American Indian / Native activists challenge the Catholic Church on its history with colonialism. A UN investigation determines that a majority of women suffer from online abuse worldwide. And report details the unequal access to education in parts of rural India. It's Fiery Tuesday, our weekly take on political and social news from around the world. All this and more for the Pagan News Beagle!
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Since I’ve been researching what darkness means—what it means to dive into dark depths and exploring those hidden places of spirituality and human-ness that are so unnerving they are considered mythic, I was fascinated to learn recently about something quite human and relatively normal: the pineal gland. This gland, which I vaguely remember from high school biology as being a fingernail-sized gland above the brain stem, is also called "the third eye” and is associated with telepathy and the seat of the soul. It is considered the place from which we see the brightness of our futures and recognize our potential from the darkness of uncertainty. But I was surprised to learn that the pineal gland actually has photoreceptive rods and cones just like the retina of the eyes. The pineal gland, tucked deep into the folds of the brain and nowhere near the eyes, is what allows us to perceive, while asleep, whether it is day or night, and it makes me wonder: How do we perceive dark—the real Dark, with a capital D?
How does a darkness so mythic and powerful as the dark of unknowing reach into our minds and even our souls? Darkness is a part of our lives—we call it various names, including uncertainty, confusion, sadness, and grief. We call it fear and trepidation and danger. We have common phrases such as “afraid of the dark” and we use darkness to symbolize bad things (unfortunately at the expense of dark-skinned people who bear the brunt of a limited vocabulary of symbols). We install light bulbs in every room, carry cell phones with built-in flashlights, and we generally work to “shine a light” for others....
In the Northern Hemisphere, and particularly in New England where I live, the leaves are starting to turn, the temperature is cooling off... soon enough the leaves will be falling off the trees, frost will cover the ground, and it will continue to get colder. But right now, where I live, it's still warm for this time of year and there's some green on the trees still. The dark half of the year is here, but it's more like "twilight" than full-on darkness. Still... time to start lighting candles, asking the Powers to guide the way into the dark night.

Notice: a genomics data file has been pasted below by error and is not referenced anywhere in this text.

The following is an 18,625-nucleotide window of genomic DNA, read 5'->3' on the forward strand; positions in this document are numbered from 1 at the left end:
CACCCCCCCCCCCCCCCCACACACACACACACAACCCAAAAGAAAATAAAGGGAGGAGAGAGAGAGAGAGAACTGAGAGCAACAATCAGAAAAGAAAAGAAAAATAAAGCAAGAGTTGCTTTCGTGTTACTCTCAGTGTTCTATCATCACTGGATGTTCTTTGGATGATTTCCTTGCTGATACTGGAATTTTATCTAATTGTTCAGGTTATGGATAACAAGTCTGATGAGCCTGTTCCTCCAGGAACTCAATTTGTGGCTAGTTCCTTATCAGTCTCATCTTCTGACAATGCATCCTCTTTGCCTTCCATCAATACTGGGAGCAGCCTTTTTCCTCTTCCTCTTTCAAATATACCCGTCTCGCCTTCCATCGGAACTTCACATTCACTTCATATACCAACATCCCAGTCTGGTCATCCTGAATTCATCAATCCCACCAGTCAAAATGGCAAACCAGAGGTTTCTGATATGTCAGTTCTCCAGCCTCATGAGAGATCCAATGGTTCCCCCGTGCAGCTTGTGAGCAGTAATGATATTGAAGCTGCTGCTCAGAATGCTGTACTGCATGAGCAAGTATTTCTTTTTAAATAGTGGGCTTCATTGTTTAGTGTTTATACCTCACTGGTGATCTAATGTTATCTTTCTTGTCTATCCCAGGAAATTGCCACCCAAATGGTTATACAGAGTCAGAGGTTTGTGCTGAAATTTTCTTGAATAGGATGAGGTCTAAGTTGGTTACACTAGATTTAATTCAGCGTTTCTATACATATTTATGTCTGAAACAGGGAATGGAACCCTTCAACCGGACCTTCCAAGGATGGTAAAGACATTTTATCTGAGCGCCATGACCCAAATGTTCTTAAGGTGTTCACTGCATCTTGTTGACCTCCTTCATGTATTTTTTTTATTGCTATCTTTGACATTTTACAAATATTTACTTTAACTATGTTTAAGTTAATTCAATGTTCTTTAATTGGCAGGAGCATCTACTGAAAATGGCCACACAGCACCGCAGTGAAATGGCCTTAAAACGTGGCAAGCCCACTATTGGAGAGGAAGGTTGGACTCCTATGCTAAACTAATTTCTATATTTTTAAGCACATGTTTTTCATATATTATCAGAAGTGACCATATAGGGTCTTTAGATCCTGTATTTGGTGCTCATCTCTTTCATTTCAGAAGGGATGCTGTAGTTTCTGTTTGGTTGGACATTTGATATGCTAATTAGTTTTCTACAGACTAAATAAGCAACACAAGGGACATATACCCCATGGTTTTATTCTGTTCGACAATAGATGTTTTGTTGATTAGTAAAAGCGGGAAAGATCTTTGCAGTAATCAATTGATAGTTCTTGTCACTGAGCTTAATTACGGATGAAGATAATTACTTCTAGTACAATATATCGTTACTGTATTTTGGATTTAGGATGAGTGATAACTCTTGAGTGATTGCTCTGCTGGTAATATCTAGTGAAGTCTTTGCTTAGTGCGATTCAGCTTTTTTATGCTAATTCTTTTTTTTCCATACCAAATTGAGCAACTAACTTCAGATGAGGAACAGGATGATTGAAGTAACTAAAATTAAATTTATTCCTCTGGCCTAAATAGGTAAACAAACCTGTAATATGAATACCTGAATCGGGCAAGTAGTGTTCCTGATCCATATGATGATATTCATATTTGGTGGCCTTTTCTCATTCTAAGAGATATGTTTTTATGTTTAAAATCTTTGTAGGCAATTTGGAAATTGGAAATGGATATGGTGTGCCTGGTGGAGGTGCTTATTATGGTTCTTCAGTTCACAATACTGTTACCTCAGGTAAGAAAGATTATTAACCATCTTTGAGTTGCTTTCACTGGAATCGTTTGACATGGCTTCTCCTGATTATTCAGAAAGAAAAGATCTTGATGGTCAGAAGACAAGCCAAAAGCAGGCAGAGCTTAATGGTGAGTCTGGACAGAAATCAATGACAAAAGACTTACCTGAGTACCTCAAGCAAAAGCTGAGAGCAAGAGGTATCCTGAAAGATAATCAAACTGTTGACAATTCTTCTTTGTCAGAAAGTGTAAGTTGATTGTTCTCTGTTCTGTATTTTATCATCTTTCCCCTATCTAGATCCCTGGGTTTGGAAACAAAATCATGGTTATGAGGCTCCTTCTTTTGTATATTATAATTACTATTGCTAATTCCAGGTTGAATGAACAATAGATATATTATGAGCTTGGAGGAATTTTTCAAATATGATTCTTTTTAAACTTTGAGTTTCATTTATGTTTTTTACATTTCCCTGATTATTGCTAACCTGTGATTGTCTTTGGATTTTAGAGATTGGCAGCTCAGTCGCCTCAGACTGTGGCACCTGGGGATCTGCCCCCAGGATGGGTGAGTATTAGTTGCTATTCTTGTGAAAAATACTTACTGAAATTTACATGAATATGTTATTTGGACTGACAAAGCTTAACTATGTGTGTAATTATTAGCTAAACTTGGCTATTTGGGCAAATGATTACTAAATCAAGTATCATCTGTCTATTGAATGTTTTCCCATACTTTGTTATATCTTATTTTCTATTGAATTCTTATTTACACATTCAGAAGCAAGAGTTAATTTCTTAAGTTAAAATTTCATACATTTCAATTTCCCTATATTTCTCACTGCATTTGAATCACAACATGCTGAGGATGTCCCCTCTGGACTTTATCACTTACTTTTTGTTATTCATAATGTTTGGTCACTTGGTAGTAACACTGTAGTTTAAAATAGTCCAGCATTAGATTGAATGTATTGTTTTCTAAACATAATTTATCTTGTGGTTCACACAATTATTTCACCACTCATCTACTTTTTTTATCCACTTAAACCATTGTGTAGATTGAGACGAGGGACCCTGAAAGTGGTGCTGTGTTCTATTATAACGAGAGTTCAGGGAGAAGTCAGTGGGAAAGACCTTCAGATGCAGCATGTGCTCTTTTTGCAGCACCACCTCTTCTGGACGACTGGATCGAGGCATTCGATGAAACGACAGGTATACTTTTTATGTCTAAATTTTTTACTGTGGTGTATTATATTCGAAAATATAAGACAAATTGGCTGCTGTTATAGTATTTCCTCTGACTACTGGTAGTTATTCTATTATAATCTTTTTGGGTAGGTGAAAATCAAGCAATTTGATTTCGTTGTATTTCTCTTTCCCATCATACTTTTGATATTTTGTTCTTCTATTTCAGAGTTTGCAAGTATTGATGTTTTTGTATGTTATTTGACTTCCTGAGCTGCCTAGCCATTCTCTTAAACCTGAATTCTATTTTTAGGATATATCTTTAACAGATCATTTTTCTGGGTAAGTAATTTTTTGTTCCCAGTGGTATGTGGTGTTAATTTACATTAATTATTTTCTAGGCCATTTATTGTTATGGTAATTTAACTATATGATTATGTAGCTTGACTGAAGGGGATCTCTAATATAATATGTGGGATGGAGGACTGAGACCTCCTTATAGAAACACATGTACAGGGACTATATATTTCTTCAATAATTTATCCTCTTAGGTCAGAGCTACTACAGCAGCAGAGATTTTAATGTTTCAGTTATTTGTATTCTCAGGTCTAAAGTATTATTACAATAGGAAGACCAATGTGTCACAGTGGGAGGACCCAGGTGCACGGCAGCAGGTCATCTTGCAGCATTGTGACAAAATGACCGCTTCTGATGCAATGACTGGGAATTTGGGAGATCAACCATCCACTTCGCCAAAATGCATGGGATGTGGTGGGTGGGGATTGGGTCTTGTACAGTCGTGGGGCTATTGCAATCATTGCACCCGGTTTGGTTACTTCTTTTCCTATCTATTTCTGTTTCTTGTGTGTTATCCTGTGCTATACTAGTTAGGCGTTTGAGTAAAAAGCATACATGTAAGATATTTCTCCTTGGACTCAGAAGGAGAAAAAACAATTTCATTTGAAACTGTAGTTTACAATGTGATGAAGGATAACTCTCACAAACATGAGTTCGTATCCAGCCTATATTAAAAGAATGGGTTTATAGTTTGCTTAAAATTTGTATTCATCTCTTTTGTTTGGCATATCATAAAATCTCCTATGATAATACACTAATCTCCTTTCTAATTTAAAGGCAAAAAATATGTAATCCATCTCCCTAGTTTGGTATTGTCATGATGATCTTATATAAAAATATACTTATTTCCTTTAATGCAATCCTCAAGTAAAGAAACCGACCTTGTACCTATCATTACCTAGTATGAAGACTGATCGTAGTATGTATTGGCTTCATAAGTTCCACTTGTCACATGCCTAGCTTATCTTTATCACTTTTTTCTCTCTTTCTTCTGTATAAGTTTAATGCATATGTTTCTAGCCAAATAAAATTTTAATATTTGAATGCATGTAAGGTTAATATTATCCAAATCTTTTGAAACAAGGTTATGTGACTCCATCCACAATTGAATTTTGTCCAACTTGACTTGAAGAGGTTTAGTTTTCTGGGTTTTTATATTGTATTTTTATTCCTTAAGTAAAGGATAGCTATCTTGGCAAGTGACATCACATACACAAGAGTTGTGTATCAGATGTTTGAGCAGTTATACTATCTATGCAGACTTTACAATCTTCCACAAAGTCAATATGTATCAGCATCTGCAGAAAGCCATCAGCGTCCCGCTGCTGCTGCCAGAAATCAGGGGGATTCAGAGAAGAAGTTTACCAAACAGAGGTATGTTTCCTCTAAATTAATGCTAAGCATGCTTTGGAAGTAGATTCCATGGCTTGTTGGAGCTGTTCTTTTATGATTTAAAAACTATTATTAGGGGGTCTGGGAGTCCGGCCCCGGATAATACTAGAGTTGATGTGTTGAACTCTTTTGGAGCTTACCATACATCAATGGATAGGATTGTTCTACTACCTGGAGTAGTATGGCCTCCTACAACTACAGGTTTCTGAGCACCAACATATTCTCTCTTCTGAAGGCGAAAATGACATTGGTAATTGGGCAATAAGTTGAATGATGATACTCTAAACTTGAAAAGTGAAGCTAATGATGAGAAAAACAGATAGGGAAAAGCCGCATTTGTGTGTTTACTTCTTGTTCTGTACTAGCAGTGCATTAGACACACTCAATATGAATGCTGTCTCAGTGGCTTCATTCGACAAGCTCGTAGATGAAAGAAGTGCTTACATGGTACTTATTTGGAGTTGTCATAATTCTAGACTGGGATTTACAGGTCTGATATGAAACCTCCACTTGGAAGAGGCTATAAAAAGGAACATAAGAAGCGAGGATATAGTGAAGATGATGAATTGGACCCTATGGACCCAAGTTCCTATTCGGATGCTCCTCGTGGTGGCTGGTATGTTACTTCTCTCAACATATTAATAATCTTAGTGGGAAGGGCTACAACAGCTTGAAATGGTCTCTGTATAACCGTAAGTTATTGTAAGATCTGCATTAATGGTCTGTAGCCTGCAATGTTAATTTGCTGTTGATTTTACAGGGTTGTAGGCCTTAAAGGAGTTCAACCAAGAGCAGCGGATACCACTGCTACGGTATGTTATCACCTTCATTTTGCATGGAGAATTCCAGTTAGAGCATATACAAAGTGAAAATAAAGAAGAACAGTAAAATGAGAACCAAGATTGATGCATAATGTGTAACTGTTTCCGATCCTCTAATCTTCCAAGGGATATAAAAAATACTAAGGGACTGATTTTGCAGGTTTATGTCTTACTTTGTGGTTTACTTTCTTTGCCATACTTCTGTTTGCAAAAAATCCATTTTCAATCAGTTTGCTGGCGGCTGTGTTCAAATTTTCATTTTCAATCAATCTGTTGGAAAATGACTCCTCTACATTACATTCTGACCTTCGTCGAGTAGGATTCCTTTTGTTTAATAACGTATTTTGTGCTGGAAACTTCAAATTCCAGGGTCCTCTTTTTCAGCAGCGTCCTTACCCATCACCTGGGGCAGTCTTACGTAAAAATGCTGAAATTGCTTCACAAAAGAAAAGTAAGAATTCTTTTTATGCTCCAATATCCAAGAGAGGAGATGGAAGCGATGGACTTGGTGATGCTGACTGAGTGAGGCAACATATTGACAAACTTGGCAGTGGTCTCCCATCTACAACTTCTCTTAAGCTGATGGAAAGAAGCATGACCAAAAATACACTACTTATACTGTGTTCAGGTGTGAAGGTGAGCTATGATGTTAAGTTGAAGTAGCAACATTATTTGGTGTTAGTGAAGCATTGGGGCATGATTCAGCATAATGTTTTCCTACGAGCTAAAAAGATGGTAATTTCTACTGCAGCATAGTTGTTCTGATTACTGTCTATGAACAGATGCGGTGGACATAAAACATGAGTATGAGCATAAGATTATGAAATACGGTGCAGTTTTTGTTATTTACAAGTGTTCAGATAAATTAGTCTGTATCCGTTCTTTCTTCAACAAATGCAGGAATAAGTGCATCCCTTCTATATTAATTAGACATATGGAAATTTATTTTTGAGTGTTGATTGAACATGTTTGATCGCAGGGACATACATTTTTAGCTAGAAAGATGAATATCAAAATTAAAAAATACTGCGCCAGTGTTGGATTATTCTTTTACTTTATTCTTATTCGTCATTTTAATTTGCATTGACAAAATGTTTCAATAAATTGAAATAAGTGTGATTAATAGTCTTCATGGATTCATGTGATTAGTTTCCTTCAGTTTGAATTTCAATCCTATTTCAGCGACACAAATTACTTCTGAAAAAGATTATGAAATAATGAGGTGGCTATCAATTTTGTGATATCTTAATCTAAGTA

When Samhain/Halloween approaches, many Pagans remember the dead, and the Pagan blogosphere will often get into the topic of ancestor veneration. A couple of years ago, I was not in the habit of this practise because I have abusive family members, and the abuse was generational, and I felt highly uncomfortable reaching out to these people's spirits; I also believed there was no point in reaching out to people who have probably since reincarnated. But my views on this have changed considerably over the last two years, and today, I not only honor the dead - and my ancestral dead among them - but I also believe that honoring the dead is an important part of a Vanic practise....
Hail to the beauty of the Libran New Moon. Hail to the Maiden who restores and brings the mysteries of her healing bubbling up to her surface. Hail to She who is cloaked in the mystery of tears and laughter, She who fills my soul with longing for her embrace and She who reminds me that deep within the darkest of nights and radiance shines brightly and fully awaiting its revealing in the fullness of my understanding.
A biographer captures the tale of D&D creator Gay Gygax's life. A mythology-themed strategy game gets a new, Asian-themed expansion. And one writer considers the difference between blackface and cosplay. It's Airy Monday, our weekly take on magic and religion in pop culture. All this and more for the Pagan News Beagle!
This month I will be featuring various members of the Bat Family.
The Bat Family (The Order Chiroptera) accounts for one fifth of the mammal species on earth. The only Mammals on earth to fly, Bat Family is divided into two groups – Megachiroptera, the large Fruit Bats of the Old World, and Microchiroptera, the smaller Bats that people know worldwide.
Known as “Flying Foxes”, Megachiroptera have foxlike faces with large eyes. Flying with steady wing beats, Flying Foxes rely on their sense of smell and sight to navigate. With wide spans the size of a small adult, These Bats, also, use their wings as flippers for swimming. Flying Foxes feed on fruit, pollen, and nectar.
Vital to the forests they live in, They promote the growth of new plants.
Microchiroptera hunt at night, using echolocation to locate Insects. In addition, these Bats eat fruit and pollen. They roost in caves, under bridges, any place where the temperature of the air remains stable.